In the event of victory, this may create some problems with implementing the Berne Convention, but the plaintiffs feel that there are many ways of revising copyright law to be conditional while at the same time not violating the Convention. One way might be to re-impose formalities for U.S. authors only, as the Berne Convention does not prohibit a signatory nation from imposing formalities on works created by its own citizens. The Public Domain Enhancement Act, as previously noted, would also have the effect of bringing conditional copyright back after a fashion, and it can be phrased in such a way as to be compliant with the Convention.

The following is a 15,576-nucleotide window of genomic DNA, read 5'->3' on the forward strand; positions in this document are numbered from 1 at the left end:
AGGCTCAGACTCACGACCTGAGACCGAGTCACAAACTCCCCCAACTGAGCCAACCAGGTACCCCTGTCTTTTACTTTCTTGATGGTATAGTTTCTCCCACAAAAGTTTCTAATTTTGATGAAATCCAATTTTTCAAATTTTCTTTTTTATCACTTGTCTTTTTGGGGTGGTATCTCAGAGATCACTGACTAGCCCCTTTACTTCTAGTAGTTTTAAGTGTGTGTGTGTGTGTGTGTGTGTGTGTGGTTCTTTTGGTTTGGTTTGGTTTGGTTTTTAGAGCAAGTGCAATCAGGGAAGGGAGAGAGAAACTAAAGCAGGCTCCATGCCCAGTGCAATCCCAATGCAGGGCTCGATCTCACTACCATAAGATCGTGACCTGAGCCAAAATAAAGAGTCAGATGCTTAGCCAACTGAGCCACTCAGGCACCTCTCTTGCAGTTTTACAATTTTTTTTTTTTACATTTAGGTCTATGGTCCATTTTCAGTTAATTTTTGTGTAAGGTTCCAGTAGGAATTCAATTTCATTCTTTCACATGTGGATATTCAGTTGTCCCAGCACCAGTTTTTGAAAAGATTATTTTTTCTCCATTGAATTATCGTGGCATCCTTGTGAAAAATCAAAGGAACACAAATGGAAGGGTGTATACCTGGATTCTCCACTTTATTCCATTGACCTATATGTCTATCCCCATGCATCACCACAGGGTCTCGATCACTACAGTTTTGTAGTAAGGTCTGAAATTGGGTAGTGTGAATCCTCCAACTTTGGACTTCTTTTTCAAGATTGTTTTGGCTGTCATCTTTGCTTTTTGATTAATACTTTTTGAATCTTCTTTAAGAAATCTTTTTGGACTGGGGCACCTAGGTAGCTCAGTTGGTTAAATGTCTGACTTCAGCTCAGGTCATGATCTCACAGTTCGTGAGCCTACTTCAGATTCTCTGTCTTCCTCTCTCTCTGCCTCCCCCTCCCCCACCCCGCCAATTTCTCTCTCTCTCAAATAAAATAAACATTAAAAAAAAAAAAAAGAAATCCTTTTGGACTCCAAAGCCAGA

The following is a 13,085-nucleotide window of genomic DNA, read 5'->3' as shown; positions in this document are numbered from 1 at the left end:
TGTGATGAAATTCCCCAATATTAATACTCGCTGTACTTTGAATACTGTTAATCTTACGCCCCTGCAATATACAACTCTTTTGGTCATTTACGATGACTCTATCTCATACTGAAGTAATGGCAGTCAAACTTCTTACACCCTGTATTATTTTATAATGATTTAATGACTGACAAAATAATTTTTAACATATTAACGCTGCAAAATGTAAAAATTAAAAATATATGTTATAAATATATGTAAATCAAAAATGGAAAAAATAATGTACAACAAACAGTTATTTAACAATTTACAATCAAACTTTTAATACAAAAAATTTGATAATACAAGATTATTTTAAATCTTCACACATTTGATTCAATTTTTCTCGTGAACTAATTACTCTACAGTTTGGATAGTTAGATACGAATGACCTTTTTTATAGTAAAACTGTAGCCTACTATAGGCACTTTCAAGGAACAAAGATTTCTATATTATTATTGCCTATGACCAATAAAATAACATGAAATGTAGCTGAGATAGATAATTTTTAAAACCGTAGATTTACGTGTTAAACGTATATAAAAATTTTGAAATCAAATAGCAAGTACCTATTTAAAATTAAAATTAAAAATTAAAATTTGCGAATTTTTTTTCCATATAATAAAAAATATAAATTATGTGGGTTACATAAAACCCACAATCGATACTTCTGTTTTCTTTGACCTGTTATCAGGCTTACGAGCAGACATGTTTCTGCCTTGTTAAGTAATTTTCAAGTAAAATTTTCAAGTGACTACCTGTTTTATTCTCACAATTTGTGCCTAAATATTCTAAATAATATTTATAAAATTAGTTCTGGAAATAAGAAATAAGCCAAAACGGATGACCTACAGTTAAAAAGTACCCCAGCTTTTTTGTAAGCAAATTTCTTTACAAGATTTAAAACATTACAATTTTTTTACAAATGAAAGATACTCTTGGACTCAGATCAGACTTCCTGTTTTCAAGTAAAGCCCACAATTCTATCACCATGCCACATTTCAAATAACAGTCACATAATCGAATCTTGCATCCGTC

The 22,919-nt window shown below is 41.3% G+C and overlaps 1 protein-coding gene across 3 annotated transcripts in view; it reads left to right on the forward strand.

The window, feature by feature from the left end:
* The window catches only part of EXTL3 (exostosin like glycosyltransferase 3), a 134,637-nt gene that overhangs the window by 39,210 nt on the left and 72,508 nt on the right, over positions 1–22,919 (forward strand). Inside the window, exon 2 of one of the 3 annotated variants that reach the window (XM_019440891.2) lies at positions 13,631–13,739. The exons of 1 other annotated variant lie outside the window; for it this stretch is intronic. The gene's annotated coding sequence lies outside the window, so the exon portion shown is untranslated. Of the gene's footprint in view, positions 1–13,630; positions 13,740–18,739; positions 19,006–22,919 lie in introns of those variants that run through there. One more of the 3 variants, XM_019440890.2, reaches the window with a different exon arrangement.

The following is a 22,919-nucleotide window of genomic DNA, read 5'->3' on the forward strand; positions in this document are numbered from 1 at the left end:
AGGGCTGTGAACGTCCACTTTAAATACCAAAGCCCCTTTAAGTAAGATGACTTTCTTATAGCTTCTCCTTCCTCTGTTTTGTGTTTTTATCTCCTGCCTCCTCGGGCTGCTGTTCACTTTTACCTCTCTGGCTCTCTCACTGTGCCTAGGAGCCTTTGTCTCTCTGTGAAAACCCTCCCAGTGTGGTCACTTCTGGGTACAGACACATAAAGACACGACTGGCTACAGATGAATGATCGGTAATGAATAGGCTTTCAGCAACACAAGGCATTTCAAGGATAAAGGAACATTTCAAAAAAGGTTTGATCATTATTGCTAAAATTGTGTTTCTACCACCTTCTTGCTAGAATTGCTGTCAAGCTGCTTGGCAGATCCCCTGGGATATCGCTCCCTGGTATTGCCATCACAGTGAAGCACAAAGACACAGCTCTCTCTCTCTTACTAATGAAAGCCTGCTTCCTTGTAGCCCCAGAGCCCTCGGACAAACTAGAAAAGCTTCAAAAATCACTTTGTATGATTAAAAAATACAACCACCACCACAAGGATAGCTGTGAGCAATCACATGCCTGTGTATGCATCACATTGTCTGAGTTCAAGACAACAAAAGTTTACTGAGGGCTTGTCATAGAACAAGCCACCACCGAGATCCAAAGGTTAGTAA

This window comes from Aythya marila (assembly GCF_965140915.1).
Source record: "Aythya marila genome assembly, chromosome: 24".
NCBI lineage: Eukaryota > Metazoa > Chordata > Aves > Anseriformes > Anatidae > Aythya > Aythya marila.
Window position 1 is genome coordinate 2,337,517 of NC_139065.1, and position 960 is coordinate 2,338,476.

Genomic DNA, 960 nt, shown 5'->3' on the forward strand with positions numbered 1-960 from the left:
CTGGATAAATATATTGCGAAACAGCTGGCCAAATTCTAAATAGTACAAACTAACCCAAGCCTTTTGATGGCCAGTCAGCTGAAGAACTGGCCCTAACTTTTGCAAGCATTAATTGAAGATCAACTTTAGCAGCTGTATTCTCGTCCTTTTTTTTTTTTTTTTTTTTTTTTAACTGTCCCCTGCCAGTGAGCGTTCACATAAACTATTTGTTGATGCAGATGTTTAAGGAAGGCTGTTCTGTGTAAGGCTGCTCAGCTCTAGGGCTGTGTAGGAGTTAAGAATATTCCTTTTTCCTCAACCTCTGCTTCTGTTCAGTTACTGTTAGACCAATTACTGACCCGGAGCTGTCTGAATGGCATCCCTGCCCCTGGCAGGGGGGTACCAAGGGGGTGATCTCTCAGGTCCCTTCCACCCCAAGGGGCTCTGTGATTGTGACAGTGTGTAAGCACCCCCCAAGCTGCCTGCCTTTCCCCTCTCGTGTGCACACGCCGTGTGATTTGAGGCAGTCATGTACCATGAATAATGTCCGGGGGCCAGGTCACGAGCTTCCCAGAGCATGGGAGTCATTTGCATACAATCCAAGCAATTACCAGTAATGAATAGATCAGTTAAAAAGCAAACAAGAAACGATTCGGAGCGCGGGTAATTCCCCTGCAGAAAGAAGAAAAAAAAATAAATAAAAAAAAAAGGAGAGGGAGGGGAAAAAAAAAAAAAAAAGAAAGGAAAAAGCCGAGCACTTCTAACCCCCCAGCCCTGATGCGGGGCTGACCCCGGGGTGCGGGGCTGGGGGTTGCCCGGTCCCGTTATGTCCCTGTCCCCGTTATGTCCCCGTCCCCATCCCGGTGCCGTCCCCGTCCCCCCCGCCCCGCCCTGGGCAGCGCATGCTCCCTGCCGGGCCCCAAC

The case has only been very recently filed, and very little has happened so far. Lessig is as of this writing (June 16, 2004) soliciting stories from other people who have run into the kind of barriers that the regime of unconditional copyright has created. If you have any stories about the difficulties endured while attempting to use orphaned works, go here:

and share your stories with the legal team.

I'll update this page periodically as developments occur in the case.

Update, 2004-11-24: District Judge Maxine Chesney has dismissed the case, ruling that Congress has substantial flexibility in expanding copyright restrictions without interference from the courts. The team is working on filing an appeal, as Kahle has stated that the court never did address their primary arguments in the case.

Update, 2005-01-25: As expected, an appeal has just been filed for Kahle v. Ashcroft last January 21 in the Ninth Circuit Court of Appeals.


Kahle v. Ashcroft Page at